Dry eye syndrome is a common condition in which the eye is not able to produce enough tears to sufficiently lubricate the eye.
These tears, necessary for your eyes' health, are in charge of lubricating the eye, sweeping away foreign objects, and reducing the risk of infections.
Dry eyes may feel like one of the following:
Itchy, stinging, or burning sensations
A feeling of something in the eye
Dry eyes can occur when the eye produces either an insufficient amount of tears, or tears of insufficient quality to do their job.
Being exposed to dry air (like on an airplane or air-conditioned room), or staring at a screen for an extended period are two common situations where people experience dry eyes.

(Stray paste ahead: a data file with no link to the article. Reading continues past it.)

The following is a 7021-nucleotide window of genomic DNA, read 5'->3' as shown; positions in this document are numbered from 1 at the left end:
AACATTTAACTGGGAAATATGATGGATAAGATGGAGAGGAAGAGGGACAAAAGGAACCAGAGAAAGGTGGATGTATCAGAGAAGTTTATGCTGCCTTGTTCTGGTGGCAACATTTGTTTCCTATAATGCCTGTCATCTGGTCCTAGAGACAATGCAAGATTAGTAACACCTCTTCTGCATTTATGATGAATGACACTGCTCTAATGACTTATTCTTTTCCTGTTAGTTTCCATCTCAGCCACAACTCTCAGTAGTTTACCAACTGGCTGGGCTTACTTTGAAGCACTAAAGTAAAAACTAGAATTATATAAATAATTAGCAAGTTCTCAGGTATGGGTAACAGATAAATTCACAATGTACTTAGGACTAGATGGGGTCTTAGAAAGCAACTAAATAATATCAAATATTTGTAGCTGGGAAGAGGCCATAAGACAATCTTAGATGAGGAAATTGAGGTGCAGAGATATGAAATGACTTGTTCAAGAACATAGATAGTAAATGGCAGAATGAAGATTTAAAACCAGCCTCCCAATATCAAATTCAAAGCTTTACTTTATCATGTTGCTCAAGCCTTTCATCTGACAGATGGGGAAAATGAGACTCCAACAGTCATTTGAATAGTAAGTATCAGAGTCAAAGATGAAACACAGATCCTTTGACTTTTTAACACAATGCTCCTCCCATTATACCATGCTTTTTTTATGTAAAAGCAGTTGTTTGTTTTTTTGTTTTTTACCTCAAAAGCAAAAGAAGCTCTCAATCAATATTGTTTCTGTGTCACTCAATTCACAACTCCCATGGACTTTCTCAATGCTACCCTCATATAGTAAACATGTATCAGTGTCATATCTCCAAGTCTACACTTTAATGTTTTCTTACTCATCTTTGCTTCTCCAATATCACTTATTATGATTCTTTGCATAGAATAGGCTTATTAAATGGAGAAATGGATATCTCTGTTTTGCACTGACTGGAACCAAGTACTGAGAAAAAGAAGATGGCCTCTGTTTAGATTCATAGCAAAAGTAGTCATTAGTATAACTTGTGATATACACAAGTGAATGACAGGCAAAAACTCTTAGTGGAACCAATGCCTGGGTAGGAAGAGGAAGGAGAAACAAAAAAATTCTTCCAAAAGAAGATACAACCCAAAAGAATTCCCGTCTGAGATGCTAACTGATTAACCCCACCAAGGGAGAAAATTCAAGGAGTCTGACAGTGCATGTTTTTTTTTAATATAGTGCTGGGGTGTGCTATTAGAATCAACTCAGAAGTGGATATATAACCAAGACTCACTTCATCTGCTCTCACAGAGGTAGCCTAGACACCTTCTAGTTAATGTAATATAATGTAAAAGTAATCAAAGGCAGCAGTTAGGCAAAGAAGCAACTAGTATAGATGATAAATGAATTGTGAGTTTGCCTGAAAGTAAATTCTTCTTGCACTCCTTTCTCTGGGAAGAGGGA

However, hormonal changes and other factors can also alter your eye’s protective membrane.
Tear production can reduce with age, or as a result of other medical conditions or medications.
Tears are made of water, oil, and mucus. If the three components are not in balance, tears will not function properly, resulting in dry eyes.
Adding Artificial Tears
Over-the-counter artificial tears can be used regularly to treat mild cases when the eye is not producing enough tears.
If your eyes are irritated and red, it's not recommended for you to use drops labeled "redness relieving" or claiming to remove redness. These drops do not treat anything medically and can sometimes worsen the situation.
Feel free to bring eyedrops to your appointment to show Dr. Besser if you're not sure.
Increase Tear Production
Dr. Besser can prescribe eye drops that increase tear production.